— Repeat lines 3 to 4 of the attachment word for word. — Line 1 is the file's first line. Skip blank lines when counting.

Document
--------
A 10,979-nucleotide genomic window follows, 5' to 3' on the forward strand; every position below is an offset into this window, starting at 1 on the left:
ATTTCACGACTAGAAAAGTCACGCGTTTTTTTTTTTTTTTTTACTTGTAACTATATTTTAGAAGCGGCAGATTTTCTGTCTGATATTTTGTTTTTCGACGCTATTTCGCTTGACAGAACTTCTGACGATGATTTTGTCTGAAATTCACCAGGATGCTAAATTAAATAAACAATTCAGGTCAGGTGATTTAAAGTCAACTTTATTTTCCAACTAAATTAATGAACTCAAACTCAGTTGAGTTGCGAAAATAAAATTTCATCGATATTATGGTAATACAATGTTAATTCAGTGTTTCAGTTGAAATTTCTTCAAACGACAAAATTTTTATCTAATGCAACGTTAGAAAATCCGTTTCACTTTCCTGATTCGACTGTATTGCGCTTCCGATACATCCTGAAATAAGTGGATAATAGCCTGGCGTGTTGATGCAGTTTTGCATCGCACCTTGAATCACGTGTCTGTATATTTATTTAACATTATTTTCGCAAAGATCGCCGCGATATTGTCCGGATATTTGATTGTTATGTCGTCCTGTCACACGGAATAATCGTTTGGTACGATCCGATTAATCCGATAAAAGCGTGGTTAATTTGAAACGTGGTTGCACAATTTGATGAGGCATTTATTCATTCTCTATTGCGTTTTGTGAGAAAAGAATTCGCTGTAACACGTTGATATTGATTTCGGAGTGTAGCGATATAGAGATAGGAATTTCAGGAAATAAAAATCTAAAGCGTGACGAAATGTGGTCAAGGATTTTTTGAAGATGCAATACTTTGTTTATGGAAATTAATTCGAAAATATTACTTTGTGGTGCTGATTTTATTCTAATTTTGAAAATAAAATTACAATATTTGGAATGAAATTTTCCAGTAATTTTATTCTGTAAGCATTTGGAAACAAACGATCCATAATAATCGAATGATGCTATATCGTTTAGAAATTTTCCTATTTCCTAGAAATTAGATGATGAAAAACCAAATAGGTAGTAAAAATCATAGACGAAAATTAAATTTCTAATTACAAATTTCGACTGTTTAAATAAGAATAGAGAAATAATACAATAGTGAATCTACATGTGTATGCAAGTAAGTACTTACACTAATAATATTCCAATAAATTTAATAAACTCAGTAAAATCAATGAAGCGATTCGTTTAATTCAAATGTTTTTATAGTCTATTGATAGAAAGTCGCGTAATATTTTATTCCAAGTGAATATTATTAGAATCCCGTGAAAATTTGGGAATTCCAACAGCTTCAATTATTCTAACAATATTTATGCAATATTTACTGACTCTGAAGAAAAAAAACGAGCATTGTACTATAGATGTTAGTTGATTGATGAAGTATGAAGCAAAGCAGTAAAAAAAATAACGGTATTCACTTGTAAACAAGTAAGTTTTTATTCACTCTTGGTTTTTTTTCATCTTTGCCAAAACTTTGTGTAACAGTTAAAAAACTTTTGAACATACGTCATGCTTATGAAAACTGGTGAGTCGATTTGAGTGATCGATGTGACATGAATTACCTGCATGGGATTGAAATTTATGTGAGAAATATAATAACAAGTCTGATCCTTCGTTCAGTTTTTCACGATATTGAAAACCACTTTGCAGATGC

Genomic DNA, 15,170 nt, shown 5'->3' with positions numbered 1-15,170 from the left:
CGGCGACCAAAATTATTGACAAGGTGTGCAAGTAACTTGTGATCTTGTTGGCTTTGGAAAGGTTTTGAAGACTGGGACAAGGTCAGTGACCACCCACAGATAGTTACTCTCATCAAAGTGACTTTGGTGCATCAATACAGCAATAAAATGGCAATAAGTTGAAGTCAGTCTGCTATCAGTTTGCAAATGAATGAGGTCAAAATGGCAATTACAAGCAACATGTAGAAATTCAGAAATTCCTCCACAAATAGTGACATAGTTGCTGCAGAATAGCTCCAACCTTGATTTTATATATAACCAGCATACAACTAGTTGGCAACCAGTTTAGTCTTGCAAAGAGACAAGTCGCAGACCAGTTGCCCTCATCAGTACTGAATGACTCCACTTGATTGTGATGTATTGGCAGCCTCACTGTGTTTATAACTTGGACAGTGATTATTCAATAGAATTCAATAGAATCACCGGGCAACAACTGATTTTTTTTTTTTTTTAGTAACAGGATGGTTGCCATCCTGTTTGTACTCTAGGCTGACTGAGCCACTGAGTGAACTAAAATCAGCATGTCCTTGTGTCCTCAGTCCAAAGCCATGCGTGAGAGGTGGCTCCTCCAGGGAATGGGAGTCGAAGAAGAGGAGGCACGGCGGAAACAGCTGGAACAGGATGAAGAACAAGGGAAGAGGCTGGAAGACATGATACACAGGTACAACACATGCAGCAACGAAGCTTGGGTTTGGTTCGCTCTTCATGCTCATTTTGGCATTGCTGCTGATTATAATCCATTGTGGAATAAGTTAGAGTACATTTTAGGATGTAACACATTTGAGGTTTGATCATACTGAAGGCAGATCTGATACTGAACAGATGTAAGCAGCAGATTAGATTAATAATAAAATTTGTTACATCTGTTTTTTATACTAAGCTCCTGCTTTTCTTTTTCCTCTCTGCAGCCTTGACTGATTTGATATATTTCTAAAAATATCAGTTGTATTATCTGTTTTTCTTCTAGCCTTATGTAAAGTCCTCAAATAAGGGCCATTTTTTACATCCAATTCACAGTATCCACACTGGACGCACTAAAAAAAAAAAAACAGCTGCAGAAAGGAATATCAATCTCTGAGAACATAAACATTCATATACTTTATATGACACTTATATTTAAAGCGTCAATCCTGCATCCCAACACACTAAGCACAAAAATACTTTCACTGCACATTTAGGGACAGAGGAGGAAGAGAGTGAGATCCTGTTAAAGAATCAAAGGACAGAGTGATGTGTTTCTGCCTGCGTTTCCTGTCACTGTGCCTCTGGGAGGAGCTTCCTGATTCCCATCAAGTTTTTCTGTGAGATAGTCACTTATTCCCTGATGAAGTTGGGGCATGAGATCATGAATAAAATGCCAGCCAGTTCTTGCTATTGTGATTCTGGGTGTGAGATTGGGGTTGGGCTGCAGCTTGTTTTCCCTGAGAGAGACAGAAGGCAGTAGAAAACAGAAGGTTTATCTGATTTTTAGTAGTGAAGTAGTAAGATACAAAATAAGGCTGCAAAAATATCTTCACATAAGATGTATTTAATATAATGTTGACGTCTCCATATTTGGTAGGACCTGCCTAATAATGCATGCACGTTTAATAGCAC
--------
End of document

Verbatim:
Genomic DNA, 15,170 nt, shown 5'->3' with positions numbered 1-15,170 from the left:
CGGCGACCAAAATTATTGACAAGGTGTGCAAGTAACTTGTGATCTTGTTGGCTTTGGAAAGGTTTTGAAGACTGGGACAAGGTCAGTGACCACCCACAGATAGTTACTCTCATCAAAGTGACTTTGGTGCATCAATACAGCAATAAAATGGCAATAAGTTGAAGTCAGTCTGCTATCAGTTTGCAAATGAATGAGGTCAAAATGGCAATTACAAGCAACATGTAGAAATTCAGAAATTCCTCCACAAATAGTGACATAGTTGCTGCAGAATAGCTCCAACCTTGATTTTATATATAACCAGCATACAACTAGTTGGCAACCAGTTTAGTCTTGCAAAGAGACAAGTCGCAGACCAGTTGCCCTCATCAGTACTGAATGACTCCACTTGATTGTGATGTATTGGCAGCCTCACTGTGTTTATAACTTGGACAGTGATTATTCAATAGAATTCAATAGAATCACCGGGCAACAACTGATTTTTTTTTTTTTTTAGTAACAGGATGGTTGCCATCCTGTTTGTACTCTAGGCTGACTGAGCCACTGAGTGAACTAAAATCAGCATGTCCTTGTGTCCTCAGTCCAAAGCCATGCGTGAGAGGTGGCTCCTCCAGGGAATGGGAGTCGAAGAAGAGGAGGCACGGCGGAAACAGCTGGAACAGGATGAAGAACAAGGGAAGAGGCTGGAAGACATGATACACAGGTACAACACATGCAGCAACGAAGCTTGGGTTTGGTTCGCTCTTCATGCTCATTTTGGCATTGCTGCTGATTATAATCCATTGTGGAATAAGTTAGAGTACATTTTAGGATGTAACACATTTGAGGTTTGATCATACTGAAGGCAGATCTGATACTGAACAGATGTAAGCAGCAGATTAGATTAATAATAAAATTTGTTACATCTGTTTTTTATACTAAGCTCCTGCTTTTCTTTTTCCTCTCTGCAGCCTTGACTGATTTGATATATTTCTAAAAATATCAGTTGTATTATCTGTTTTTCTTCTAGCCTTATGTAAAGTCCTCAAATAAGGGCCATTTTTTACATCCAATTCACAGTATCCACACTGGACGCACTAAAAAAAAAAAAACAGCTGCAGAAAGGAATATCAATCTCTGAGAACATAAACATTCATATACTTTATATGACACTTATATTTAAAGCGTCAATCCTGCATCCCAACACACTAAGCACAAAAATACTTTCACTGCACATTTAGGGACAGAGGAGGAAGAGAGTGAGATCCTGTTAAAGAATCAAAGGACAGAGTGATGTGTTTCTGCCTGCGTTTCCTGTCACTGTGCCTCTGGGAGGAGCTTCCTGATTCCCATCAAGTTTTTCTGTGAGATAGTCACTTATTCCCTGATGAAGTTGGGGCATGAGATCATGAATAAAATGCCAGCCAGTTCTTGCTATTGTGATTCTGGGTGTGAGATTGGGGTTGGGCTGCAGCTTGTTTTCCCTGAGAGAGACAGAAGGCAGTAGAAAACAGAAGGTTTATCTGATTTTTAGTAGTGAAGTAGTAAGATACAAAATAAGGCTGCAAAAATATCTTCACATAAGATGTATTTAATATAATGTTGACGTCTCCATATTTGGTAGGACCTGCCTAATAATGCATGCACGTTTAATAGCAC